Meet the Investigator – Daniel Billadeau, Ph.D.

My name is Dan Billadeau. I’m the chair of
the department of immunology as well as the deputy director for basic science
at the Cancer Center. I took a non-traditional route into graduate
school. I worked as a technician for six years before deciding to go into
graduate school and get my PhD. I didn’t initially go into cancer research. I
actually came down here as a fellow with Paul Lieberson and studied natural
killer cell biology. And then when I was ready to leave, Paul suggested that I
apply for a position that was open here in the division of oncology research. And
it was at that point that the chair the department said, “You know, you should
focus on cancer and identify potential targets that could be targeted
therapeutically.” And so we focused on pancreatic cancer. My predoc mentor was
Brian Van Ness at the University of Minnesota and Institute of Human
Genetics, so we work closely with the myeloma group here. My PhD work was all in multiple myeloma. From there, as I mentioned, I came here to work for Paul
Lieberson, and he was an outstanding mentor in NK cell biology. And subsequently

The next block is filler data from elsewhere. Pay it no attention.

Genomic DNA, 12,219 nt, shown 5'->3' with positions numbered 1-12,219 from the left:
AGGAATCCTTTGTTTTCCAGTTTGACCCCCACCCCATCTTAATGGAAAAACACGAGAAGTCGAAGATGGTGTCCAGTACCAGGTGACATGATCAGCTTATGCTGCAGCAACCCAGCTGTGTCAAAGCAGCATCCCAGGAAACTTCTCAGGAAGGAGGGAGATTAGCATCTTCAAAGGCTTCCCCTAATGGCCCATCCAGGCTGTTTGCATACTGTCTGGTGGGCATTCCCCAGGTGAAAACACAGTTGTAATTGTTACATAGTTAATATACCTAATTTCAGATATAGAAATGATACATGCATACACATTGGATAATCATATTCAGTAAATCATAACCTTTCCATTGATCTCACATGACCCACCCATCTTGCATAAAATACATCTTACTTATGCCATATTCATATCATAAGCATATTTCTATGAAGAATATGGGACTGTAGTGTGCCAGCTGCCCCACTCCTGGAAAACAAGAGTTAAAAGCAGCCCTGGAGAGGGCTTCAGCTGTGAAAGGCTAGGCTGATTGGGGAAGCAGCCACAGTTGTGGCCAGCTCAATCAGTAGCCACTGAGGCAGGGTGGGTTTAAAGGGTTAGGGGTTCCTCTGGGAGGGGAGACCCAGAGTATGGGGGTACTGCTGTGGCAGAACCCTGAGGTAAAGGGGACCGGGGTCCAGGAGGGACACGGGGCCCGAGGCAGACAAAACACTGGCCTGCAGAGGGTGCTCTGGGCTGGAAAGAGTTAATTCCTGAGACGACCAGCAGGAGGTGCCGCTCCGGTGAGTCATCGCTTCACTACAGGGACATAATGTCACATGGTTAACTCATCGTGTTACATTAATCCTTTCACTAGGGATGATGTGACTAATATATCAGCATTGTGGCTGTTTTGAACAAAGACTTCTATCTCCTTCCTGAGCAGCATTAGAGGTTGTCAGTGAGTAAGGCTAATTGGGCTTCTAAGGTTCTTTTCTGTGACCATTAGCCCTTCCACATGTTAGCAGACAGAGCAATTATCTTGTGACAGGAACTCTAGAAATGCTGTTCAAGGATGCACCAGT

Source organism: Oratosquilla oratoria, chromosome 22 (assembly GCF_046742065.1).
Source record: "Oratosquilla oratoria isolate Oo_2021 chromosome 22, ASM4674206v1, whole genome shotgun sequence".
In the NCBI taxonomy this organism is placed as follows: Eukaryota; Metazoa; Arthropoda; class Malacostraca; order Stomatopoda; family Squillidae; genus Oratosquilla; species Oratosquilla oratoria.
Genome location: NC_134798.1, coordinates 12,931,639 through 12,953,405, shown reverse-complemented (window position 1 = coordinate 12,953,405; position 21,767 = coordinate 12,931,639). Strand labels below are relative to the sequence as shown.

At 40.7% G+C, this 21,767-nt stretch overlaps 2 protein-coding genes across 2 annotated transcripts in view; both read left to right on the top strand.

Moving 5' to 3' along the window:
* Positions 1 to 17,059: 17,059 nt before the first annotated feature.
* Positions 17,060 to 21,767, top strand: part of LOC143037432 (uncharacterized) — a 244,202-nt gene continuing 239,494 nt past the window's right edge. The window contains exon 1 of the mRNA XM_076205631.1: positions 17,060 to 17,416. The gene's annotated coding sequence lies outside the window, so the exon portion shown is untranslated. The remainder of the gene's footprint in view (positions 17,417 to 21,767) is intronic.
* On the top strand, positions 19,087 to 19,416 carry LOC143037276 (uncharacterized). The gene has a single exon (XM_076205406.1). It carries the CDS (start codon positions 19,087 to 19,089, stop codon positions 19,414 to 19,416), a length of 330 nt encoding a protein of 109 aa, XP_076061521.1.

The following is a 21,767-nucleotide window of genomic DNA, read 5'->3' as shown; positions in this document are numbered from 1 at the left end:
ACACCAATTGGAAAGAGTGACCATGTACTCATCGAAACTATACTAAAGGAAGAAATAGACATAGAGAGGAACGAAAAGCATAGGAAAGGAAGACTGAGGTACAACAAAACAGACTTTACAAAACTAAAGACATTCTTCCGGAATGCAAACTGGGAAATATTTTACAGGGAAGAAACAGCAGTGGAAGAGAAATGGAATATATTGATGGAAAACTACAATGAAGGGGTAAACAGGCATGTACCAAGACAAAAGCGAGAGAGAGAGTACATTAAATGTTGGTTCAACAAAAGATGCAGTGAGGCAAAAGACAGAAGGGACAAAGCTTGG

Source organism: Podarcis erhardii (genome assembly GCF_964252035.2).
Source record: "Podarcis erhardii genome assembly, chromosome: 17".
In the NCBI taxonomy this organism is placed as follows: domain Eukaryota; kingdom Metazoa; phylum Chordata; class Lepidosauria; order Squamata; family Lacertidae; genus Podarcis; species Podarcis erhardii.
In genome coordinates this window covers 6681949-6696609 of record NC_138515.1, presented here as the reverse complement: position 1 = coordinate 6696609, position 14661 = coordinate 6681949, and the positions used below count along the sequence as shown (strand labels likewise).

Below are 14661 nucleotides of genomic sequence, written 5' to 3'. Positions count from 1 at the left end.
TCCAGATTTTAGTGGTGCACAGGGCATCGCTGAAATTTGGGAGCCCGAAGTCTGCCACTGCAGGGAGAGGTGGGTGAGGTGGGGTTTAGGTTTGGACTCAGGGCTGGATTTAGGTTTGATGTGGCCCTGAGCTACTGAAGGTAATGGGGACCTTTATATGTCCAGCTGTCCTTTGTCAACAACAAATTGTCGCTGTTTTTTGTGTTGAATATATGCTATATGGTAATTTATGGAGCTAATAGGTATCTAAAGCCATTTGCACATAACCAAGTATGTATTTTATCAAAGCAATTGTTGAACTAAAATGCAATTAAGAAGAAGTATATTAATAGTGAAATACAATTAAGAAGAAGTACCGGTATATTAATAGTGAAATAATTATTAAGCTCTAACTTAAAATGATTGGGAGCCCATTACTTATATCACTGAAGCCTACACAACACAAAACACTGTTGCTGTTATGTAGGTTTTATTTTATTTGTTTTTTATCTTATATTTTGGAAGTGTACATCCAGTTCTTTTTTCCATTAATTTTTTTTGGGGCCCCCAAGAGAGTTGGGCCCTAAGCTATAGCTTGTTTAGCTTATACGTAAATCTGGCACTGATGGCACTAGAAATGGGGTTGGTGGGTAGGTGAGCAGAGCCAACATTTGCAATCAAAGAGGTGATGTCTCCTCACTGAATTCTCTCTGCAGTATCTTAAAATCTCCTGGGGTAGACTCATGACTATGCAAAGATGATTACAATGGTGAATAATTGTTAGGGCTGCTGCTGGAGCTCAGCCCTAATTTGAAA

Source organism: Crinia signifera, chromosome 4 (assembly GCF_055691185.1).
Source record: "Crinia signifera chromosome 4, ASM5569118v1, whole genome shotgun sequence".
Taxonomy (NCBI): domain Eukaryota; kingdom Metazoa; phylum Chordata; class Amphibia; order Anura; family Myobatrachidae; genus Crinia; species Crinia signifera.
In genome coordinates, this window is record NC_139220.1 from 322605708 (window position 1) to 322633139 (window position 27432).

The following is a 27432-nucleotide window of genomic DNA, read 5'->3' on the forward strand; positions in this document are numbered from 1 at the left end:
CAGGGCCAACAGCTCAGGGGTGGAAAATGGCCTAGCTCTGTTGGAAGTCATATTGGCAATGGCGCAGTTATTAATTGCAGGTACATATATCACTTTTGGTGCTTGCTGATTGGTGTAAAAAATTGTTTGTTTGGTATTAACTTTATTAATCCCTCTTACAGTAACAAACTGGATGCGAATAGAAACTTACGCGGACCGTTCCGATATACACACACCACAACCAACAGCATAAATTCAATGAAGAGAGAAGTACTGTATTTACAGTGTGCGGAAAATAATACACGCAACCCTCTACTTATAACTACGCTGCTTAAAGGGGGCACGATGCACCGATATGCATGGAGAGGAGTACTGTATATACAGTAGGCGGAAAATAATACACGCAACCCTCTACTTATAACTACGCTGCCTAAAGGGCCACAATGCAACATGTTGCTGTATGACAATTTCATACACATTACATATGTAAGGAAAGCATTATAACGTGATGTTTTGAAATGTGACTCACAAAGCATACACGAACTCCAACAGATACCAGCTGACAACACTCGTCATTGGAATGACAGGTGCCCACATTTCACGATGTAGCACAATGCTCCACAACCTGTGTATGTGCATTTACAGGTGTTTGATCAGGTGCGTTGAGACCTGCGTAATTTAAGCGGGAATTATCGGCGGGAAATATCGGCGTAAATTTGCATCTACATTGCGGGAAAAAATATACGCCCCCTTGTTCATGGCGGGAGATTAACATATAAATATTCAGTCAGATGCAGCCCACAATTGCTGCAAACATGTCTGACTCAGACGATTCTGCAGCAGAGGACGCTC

moving into the division and starting my own lab, I’d say Scott Kaufman’s been a
big influence in my my career. Well, I’m most excited about
immunotherapy, but I don’t do immunotherapy. But the cancer research
that we do in the lab is pancreatic cancer research, as I mentioned, and we’re developing new models of pancreatic cancer, new mouse models of pancreatic
cancer. But in addition, a discovery we made and published on in 2005 where we had
identified a specific molecule, a kinase called glycogen synthase kinase 3 beta,
as an important regulatory molecule in pancreatic cancer, has now been realized
as a target in the small molecule inhibitor that we were involved in
developing initially in pancreatic cancer is now in patients undergoing phase 1
testing here at Mayo Clinic and elsewhere around the country. So I’m
pretty excited about the discovery and 15 years later it’s actually going into
patients and hopefully we see some good benefit.

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